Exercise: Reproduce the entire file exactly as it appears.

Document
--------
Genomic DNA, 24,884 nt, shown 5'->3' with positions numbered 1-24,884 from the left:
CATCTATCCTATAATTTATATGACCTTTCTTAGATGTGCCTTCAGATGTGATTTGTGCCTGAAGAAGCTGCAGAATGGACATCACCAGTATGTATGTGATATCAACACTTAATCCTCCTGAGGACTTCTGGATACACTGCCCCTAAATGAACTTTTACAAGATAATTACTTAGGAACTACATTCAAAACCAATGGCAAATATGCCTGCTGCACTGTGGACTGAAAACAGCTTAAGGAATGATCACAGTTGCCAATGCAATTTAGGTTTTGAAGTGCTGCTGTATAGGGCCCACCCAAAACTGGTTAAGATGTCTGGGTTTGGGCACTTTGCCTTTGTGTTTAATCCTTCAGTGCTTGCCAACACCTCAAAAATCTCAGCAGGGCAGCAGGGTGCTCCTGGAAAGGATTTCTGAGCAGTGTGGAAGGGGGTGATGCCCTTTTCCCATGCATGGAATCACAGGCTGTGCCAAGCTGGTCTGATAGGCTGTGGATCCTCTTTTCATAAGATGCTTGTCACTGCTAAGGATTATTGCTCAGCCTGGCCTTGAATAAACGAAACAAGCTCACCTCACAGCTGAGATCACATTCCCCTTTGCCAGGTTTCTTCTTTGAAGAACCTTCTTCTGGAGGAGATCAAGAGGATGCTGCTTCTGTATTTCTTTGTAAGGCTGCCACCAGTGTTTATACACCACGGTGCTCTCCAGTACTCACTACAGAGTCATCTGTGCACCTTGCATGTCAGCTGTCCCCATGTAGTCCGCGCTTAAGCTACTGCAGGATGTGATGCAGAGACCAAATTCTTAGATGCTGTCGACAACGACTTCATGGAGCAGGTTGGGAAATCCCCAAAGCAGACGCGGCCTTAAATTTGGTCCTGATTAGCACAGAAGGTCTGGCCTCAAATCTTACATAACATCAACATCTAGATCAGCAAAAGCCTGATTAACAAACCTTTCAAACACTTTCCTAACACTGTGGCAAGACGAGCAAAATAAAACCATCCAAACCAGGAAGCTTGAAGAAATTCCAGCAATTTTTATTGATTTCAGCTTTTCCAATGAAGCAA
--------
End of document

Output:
Genomic DNA, 24,884 nt, shown 5'->3' with positions numbered 1-24,884 from the left:
CATCTATCCTATAATTTATATGACCTTTCTTAGATGTGCCTTCAGATGTGATTTGTGCCTGAAGAAGCTGCAGAATGGACATCACCAGTATGTATGTGATATCAACACTTAATCCTCCTGAGGACTTCTGGATACACTGCCCCTAAATGAACTTTTACAAGATAATTACTTAGGAACTACATTCAAAACCAATGGCAAATATGCCTGCTGCACTGTGGACTGAAAACAGCTTAAGGAATGATCACAGTTGCCAATGCAATTTAGGTTTTGAAGTGCTGCTGTATAGGGCCCACCCAAAACTGGTTAAGATGTCTGGGTTTGGGCACTTTGCCTTTGTGTTTAATCCTTCAGTGCTTGCCAACACCTCAAAAATCTCAGCAGGGCAGCAGGGTGCTCCTGGAAAGGATTTCTGAGCAGTGTGGAAGGGGGTGATGCCCTTTTCCCATGCATGGAATCACAGGCTGTGCCAAGCTGGTCTGATAGGCTGTGGATCCTCTTTTCATAAGATGCTTGTCACTGCTAAGGATTATTGCTCAGCCTGGCCTTGAATAAACGAAACAAGCTCACCTCACAGCTGAGATCACATTCCCCTTTGCCAGGTTTCTTCTTTGAAGAACCTTCTTCTGGAGGAGATCAAGAGGATGCTGCTTCTGTATTTCTTTGTAAGGCTGCCACCAGTGTTTATACACCACGGTGCTCTCCAGTACTCACTACAGAGTCATCTGTGCACCTTGCATGTCAGCTGTCCCCATGTAGTCCGCGCTTAAGCTACTGCAGGATGTGATGCAGAGACCAAATTCTTAGATGCTGTCGACAACGACTTCATGGAGCAGGTTGGGAAATCCCCAAAGCAGACGCGGCCTTAAATTTGGTCCTGATTAGCACAGAAGGTCTGGCCTCAAATCTTACATAACATCAACATCTAGATCAGCAAAAGCCTGATTAACAAACCTTTCAAACACTTTCCTAACACTGTGGCAAGACGAGCAAAATAAAACCATCCAAACCAGGAAGCTTGAAGAAATTCCAGCAATTTTTATTGATTTCAGCTTTTCCAATGAAGCAA